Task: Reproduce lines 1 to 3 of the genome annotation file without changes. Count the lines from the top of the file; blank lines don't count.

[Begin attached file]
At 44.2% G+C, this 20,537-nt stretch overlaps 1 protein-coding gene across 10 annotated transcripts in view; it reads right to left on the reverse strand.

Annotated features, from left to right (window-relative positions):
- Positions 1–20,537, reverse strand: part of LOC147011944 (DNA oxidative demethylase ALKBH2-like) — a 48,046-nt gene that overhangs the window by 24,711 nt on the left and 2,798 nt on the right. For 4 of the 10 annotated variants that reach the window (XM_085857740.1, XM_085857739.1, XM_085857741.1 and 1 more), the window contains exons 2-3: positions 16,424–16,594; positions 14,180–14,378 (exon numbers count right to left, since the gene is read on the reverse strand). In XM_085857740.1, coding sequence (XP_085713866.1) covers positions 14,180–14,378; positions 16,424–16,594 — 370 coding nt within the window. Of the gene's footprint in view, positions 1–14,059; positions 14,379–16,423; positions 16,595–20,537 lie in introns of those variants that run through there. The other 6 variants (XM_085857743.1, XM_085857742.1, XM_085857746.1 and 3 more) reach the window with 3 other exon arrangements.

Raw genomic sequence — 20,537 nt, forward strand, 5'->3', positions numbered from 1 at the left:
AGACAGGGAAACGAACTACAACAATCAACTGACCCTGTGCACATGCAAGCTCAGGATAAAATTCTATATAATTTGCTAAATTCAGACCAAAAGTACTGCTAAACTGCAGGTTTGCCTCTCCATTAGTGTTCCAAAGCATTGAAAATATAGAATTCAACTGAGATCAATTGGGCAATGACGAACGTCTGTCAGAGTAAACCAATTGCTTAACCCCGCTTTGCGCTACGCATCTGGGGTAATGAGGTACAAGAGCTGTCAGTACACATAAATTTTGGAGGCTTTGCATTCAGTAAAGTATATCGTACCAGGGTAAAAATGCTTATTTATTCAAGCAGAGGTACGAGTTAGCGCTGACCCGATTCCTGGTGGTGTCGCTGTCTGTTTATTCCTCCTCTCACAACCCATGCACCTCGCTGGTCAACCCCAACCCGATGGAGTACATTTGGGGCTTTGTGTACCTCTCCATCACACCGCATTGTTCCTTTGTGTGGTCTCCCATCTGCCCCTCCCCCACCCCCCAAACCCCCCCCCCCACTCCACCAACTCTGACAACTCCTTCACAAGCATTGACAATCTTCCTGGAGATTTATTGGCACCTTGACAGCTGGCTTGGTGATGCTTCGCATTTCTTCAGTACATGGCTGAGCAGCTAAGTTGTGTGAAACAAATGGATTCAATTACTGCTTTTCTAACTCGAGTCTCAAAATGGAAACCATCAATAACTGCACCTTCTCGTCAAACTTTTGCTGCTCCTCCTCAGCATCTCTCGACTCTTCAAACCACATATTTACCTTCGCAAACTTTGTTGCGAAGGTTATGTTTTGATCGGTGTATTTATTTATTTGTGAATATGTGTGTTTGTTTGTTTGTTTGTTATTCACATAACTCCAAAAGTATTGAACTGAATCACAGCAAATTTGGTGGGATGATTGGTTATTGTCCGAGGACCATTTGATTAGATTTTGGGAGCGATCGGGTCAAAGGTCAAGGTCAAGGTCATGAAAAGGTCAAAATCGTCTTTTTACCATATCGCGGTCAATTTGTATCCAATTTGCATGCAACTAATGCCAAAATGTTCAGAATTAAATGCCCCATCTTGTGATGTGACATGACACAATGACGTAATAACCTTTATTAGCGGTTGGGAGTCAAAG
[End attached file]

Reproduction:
At 44.2% G+C, this 20,537-nt stretch overlaps 1 protein-coding gene across 10 annotated transcripts in view; it reads right to left on the reverse strand.

Annotated features, from left to right (window-relative positions):
- Positions 1–20,537, reverse strand: part of LOC147011944 (DNA oxidative demethylase ALKBH2-like) — a 48,046-nt gene that overhangs the window by 24,711 nt on the left and 2,798 nt on the right. For 4 of the 10 annotated variants that reach the window (XM_085857740.1, XM_085857739.1, XM_085857741.1 and 1 more), the window contains exons 2-3: positions 16,424–16,594; positions 14,180–14,378 (exon numbers count right to left, since the gene is read on the reverse strand). In XM_085857740.1, coding sequence (XP_085713866.1) covers positions 14,180–14,378; positions 16,424–16,594 — 370 coding nt within the window. Of the gene's footprint in view, positions 1–14,059; positions 14,379–16,423; positions 16,595–20,537 lie in introns of those variants that run through there. The other 6 variants (XM_085857743.1, XM_085857742.1, XM_085857746.1 and 3 more) reach the window with 3 other exon arrangements.